It's offered in rolls of 120, but not in sheets of 8x10 or 4x5.
Black and White Film
With reasonable costs and very good very popular to be used in the Nikon F.
The major appeal for photography students and budget-minded photographers is the reasonable price. Even if you do not put yourself in that group, it is good to have economical rolls of 35 film on hand for trying out recently purchased used gear.
Kentmere 400 - Produced by Harmon Technology, which is the parent company of Ilford. This is great due to the fact that allows this to be the most broadly available film out of the 3.
Foma Fomapan 400 Action - This is likely to be easier to obtain in Europe as the film is produced by Foma Bohemia out of the Czech Republic.
A great 35mm film to try for your first few attempts at developing film at home or film photography. Also, a good option if you're testing out a camera to ensure that it's working properly.
Ultrafine eXtreme 400 - The cheapest store to buy this film is straight from Ultrafine.
If you process color 35mm film yourself, you might have used developer produced by them.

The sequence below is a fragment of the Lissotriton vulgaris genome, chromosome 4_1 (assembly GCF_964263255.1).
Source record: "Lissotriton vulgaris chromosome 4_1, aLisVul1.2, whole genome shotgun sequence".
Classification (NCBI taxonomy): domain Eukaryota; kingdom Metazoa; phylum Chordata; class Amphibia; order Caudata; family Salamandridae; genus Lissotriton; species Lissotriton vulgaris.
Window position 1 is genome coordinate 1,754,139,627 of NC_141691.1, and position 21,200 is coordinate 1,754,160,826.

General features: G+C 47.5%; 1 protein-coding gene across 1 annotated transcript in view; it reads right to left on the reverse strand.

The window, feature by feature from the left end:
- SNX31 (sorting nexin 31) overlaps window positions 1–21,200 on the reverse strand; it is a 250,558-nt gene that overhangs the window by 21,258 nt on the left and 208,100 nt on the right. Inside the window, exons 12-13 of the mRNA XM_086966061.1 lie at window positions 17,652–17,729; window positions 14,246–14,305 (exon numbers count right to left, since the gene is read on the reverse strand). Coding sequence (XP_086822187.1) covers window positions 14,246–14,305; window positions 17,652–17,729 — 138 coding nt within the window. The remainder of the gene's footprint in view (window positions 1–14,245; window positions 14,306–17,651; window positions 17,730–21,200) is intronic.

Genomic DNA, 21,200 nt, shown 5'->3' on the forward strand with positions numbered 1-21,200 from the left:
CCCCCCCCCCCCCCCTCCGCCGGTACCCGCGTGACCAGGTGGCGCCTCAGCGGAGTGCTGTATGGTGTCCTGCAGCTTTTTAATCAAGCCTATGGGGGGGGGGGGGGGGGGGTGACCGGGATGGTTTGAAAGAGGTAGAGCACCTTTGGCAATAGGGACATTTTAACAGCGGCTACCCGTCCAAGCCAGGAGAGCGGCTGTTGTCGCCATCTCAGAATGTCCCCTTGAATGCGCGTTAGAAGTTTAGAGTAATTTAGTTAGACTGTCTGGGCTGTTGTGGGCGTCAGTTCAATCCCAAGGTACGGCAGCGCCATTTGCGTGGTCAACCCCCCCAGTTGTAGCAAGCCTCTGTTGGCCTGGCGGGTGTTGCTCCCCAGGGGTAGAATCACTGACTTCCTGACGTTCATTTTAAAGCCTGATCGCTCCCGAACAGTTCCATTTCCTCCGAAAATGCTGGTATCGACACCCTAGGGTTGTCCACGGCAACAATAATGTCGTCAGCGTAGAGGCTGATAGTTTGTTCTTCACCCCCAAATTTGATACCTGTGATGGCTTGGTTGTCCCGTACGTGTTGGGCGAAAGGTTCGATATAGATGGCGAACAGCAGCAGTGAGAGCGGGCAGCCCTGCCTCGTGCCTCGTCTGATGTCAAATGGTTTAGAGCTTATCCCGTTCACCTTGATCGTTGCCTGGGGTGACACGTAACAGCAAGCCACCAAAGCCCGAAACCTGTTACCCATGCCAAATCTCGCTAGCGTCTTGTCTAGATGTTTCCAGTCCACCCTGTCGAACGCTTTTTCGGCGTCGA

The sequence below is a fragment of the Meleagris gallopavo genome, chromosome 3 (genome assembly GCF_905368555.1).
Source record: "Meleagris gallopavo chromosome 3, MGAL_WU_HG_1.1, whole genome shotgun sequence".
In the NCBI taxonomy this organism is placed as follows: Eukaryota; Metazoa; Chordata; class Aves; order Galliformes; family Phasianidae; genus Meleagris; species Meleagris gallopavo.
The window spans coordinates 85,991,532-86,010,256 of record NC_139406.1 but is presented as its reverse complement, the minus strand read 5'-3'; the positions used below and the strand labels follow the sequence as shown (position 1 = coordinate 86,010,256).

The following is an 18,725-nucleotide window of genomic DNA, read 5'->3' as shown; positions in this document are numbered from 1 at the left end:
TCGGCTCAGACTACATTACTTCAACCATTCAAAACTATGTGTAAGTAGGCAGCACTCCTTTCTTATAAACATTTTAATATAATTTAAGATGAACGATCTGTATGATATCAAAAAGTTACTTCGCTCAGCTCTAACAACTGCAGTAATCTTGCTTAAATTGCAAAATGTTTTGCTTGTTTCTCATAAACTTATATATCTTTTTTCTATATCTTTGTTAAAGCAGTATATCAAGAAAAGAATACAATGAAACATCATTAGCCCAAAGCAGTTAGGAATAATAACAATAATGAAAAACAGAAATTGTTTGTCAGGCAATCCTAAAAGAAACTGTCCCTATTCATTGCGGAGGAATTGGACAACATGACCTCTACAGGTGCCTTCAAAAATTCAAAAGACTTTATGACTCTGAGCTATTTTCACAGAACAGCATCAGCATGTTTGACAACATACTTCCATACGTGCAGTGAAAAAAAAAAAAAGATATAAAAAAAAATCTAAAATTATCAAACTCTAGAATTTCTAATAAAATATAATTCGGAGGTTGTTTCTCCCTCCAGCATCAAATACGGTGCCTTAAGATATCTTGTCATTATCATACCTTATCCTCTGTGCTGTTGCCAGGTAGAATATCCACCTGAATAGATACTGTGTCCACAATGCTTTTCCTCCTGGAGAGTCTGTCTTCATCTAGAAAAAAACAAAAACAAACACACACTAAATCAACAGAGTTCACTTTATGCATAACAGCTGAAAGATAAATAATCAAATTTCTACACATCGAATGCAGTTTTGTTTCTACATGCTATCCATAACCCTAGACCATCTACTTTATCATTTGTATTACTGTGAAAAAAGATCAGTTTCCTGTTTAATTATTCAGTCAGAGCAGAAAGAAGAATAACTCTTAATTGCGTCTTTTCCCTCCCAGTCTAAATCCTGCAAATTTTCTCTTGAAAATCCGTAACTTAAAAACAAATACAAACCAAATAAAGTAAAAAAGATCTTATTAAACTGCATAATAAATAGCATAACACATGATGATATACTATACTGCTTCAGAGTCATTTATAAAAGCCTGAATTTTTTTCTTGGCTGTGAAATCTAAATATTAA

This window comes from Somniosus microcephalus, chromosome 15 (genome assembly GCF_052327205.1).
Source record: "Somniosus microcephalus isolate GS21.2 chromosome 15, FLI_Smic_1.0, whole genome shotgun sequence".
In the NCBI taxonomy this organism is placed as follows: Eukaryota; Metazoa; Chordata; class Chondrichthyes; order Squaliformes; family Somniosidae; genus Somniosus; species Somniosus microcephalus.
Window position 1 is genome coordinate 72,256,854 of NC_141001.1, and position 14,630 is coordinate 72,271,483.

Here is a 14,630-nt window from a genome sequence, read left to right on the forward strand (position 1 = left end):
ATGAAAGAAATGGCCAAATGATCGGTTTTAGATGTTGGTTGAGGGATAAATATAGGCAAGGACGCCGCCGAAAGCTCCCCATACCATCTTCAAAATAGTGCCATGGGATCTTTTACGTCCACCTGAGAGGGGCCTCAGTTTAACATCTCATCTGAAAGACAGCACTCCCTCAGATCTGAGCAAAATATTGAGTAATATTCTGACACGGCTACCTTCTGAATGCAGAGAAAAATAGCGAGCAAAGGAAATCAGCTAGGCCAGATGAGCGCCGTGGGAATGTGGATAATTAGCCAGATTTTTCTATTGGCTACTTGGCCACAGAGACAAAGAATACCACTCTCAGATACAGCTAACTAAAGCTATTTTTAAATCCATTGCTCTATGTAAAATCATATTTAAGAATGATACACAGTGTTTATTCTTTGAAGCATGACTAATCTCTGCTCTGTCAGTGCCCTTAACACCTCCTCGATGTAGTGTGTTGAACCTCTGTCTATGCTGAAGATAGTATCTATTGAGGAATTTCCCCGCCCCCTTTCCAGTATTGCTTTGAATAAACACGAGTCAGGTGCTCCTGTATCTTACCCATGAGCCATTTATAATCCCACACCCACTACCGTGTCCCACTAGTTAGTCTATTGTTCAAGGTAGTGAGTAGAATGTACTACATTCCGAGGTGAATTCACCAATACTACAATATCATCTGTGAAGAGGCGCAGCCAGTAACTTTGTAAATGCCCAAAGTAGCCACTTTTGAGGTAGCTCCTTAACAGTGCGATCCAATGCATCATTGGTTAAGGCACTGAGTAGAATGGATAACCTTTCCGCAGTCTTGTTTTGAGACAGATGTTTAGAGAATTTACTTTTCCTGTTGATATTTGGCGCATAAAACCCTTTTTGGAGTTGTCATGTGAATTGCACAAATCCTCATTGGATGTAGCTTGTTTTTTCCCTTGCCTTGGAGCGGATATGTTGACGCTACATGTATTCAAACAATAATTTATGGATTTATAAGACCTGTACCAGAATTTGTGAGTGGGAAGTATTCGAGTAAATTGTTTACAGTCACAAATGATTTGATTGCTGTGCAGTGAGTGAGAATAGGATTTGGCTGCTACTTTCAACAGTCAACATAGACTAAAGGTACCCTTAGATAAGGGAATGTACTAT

Kodak Tri-X 400 and Ilford HP-5+ 400 are the 2 most commonly used black & white 35mm film emulsions. While they both possess individual rendering, they possess several capabilities that are equivalent that makes them a favorite.
Both emulsions can be pushed 2 stops and deliver good results. A 35mm roll of film can be shot at ISO 400, 800, or 1600, making them quite useful.
Ilford HP5 Plus 400 - The biggest differences are that HP5 Plus has lower levels of contrast and is less expensive in comparison to Tri-X. Low amounts of contrast can be a benefit due to the fact contrast can be added when making a print in the darkroom or during digital processing.
The film stock still appears very good when pushed 2-stops. It is also known for having subdued grain.
Kodak Tri-X 400 - This film stock possesses a more distinctive style to it. To achieve the classic grain structure, contrast, and look of the film, it needs to be processed in Kodak D-76.